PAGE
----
The Wonder Years seem to get better with every release, but Suburbia made us all take notice. So far, it’s the definitive pop punk release of this new decade. A walk through a year in the life of lead singer Dan Campbell finds the band lamenting, celebrating and looking for answers – it’s a coming of age story that almost anyone can relate to. To top it off, Suburbia is so full of life through its twists and turns, it’s the perfect soundtrack for self-reflection on lonely summer nights.
2012: Pierce the Veil – Collide with the Sky
While Collide with the Sky wasn’t Pierce the Veil’s breakout record, it certainly propelled them to a whole new level. Vic Fuentes’ duet with Kellin Quinn on “King for a Day” became Warped Tour’s song of the summer, as the two sing and scream their way through this furious track. The band is more technical than ever on this release, creating fast-paced post-hardcore numbers like “Hell Above” and calmer, brokenhearted tracks like “I’m Low on Gas and You Need a Jacket”. From front to back, Collide with the Sky is a summer smash.
2013: letlive. – The Blackest Beautiful
Another unexpected album on the list, The Blackest Beautiful just narrowly edged out The Greatest Generation thanks to Jason Butler’s impassioned vocal performance. This isn’t a lighthearted release, but it does keep you on your toes. We generally don’t want our summer albums to make us think too hard, but The Blackest Beautiful commands your attention, even as its sonic background tickles your ears. The band’s wild stint on the 2013 Vans Warped Tour only added to the excitement surrounding the release.
2014: Issues – Issues
How can you not love Tyler Carter? The man can sing and write one heck of a hook. Issues is a melting pot of sounds, full of breakdowns, poppy choruses, wild electronics, record scratches and sincere moments. When Carter and Michael Bohn trade off during “Mad at Myself”, it’s mildly reminiscent of the Underoath’s breakthrough a decade prior. It’s easy to imagine the members blasting They’re Only Chasing Safety during the summer of ’04, only to write their own summer anthem 10 years later.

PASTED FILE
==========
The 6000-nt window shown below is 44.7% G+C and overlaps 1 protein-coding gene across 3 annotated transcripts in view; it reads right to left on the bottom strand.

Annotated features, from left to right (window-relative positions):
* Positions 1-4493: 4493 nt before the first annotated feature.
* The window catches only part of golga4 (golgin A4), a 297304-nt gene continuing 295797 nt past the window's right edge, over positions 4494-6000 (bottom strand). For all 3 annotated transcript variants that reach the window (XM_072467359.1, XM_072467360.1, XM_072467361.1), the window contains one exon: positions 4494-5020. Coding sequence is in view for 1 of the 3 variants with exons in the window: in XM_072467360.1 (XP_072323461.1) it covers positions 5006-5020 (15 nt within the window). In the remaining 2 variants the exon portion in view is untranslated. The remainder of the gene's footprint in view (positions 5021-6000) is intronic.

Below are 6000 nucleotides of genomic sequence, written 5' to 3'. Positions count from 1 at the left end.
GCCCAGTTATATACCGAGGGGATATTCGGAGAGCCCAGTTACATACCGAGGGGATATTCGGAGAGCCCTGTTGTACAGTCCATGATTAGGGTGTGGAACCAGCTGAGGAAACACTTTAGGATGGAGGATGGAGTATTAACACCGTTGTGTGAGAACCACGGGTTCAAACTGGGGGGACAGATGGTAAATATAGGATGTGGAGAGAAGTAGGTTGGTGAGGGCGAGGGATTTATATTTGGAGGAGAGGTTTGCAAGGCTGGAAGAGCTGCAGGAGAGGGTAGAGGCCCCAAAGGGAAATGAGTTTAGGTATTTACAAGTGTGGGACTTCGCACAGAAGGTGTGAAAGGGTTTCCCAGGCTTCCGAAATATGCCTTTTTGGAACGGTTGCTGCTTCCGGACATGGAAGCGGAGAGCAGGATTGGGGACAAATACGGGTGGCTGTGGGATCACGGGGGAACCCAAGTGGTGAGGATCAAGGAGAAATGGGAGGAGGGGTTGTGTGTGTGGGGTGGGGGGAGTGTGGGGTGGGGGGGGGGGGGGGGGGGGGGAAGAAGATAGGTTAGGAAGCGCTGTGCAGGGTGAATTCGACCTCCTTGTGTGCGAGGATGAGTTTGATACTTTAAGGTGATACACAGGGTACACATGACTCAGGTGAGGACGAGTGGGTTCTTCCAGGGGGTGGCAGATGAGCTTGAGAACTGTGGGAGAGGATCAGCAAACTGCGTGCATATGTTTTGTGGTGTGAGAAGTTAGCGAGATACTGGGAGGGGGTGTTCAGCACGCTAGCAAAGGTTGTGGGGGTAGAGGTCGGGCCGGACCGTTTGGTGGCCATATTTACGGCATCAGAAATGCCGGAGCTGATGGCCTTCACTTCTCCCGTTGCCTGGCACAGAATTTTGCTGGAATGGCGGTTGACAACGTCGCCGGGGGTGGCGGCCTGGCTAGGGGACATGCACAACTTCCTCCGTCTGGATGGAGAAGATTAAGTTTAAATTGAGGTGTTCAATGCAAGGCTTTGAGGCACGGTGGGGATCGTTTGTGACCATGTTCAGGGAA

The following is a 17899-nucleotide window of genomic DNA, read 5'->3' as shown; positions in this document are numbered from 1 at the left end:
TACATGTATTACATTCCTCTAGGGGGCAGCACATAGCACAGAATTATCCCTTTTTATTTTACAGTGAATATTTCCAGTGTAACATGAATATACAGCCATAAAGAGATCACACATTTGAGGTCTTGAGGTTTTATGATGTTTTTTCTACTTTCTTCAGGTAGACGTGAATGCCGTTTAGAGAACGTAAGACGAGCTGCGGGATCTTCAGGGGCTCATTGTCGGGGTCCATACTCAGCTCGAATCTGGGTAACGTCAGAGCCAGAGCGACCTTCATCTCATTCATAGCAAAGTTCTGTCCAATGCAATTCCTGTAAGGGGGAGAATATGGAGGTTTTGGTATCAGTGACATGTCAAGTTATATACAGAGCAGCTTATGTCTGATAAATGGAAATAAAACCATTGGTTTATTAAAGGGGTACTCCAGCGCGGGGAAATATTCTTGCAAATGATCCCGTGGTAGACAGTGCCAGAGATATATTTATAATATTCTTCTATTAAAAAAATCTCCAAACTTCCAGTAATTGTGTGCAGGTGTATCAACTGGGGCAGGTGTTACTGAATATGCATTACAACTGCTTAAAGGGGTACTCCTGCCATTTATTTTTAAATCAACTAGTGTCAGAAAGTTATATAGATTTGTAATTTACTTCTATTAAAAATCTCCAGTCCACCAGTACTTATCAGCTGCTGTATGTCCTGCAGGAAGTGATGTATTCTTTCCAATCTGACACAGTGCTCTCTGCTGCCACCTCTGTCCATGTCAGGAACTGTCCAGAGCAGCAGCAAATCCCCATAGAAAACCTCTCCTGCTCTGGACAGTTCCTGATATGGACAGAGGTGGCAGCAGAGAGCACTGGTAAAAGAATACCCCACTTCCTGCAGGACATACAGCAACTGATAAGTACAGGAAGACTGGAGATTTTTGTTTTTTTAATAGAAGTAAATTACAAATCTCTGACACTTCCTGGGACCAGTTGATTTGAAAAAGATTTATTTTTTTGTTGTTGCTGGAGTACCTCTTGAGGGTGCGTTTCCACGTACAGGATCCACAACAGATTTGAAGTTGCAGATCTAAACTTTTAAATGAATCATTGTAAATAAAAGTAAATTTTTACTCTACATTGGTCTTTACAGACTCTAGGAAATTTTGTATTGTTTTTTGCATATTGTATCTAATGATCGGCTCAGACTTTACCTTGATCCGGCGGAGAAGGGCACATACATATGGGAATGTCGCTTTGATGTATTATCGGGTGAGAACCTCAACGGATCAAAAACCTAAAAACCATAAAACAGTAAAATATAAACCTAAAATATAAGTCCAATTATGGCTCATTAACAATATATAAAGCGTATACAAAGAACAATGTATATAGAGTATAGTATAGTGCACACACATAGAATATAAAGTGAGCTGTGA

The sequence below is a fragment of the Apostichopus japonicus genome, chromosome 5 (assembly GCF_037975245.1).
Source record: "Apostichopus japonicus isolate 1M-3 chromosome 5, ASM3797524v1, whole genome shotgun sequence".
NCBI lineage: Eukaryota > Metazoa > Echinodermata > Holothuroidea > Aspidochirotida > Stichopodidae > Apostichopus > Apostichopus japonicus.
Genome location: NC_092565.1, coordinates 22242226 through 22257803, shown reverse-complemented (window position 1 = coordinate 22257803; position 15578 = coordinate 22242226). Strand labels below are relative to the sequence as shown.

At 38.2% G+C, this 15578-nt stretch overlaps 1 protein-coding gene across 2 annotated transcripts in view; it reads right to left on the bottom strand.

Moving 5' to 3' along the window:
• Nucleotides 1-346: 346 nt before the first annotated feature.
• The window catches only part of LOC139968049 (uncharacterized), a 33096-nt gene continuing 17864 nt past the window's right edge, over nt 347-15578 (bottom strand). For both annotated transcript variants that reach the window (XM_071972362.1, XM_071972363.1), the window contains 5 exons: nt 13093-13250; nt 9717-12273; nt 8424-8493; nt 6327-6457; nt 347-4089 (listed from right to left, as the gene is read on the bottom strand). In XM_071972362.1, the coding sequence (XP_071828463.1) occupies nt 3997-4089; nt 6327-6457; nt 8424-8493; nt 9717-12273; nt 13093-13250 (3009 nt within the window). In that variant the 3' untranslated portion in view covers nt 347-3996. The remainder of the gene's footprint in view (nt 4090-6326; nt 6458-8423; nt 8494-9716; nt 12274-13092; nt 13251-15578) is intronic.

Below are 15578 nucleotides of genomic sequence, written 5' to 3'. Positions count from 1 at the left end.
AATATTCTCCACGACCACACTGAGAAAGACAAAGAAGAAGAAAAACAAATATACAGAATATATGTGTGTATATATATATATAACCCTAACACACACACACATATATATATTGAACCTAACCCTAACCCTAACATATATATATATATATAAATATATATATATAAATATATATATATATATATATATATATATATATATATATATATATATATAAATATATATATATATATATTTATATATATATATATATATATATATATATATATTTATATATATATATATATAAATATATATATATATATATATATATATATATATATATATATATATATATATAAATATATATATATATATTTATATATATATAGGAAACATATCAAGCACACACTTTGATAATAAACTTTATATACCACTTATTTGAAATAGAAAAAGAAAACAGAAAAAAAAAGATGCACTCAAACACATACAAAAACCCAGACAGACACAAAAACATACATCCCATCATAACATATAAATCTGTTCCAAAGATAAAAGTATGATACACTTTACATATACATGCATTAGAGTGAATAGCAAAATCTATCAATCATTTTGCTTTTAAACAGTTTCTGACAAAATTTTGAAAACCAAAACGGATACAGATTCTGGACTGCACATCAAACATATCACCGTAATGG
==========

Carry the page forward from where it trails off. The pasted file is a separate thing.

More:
2015: Carly Rae Jepsen – Emotion
An album that caught me completely off guard, won me over, and became my favorite album of the decade (so far). Emotion sonically captures the nostalgic sounds that soundtracked the summers of my youth, but it’s also an album about feeling – something that just seems easier to do in the summertime. It’s clear that Jepsen has a knack for crafting the perfect pop song, and Emotion is front-to-back pop bliss. Tracks like “Run Away with Me” and “Boy Problems” are the perfect tunes to dance away those hot summer nights.
2016: Kanye West – The Life of Pablo
Part of the reason The Life of Pablo owned my summer in 2016, aside from my obvious affinity for his music, was that there was just so much to digest. An album that just kept growing in size (eventually capping off at 20 tracks), Pablo held my interest for months, capping off with an enrapturing live performance at the end of the summer. Nevertheless, for all of the conversation that surrounded this album, beats like those found on “Famous” and “Father Stretch My Hands Pt. 1” made this the kind of summer hip hop record that was inescapable.
2017: Halsey – hopeless fountain kingdom
While fans are still somewhat divided on Halsey’s sophomore effort, there’s no denying that it got played more than anything else during my summer of 2017. Halsey leans into some deep 80s influences on tracks that feel custom built for the season. “Eyes Closed” and “Strangers” are two underrated tracks that sound splendid with the windows down, even as “Bad at Love” become the kind of summer smash that ensured Halsey would be sticking around for a while.
2018: Pusha T – Daytona
I love this album. I love the way it reminds me of the hip hop albums that I would play throughout my summers in high school. I love how it feels fresh and new, even though it’s creator has been around for nearly two decades. I love how it captures the type of sample-based production that makes hip hop endlessly compelling. I love how Pusha T just owns his persona, his voice, his place in the genre. Daytona is the kind of perfect summer rap record that I didn’t even know was still possible to pull off.
Summer 2019 is rapidly heading toward the finish line. It’s probably still too early to claim a victor, but early front runners include Carly Rae Jepsen (Dedicated) and Lil Nas X (7). But I can’t out the new Chance the Rapper record or even a sneak attack from the likes of Halsey or Dua Lipa. Whatever the case, there’s been plenty to enjoy.
by Kiel Hauck
Kiel Hauck is the editor in chief at It’s All Dead. Over the past decade, he has been a contributor for multiple online and print publications and was most recently an editor at PopMatters. Kiel currently resides in Indianapolis, IN with his wife and their imaginary pet, Hand Dog. You can follow him on Twitter.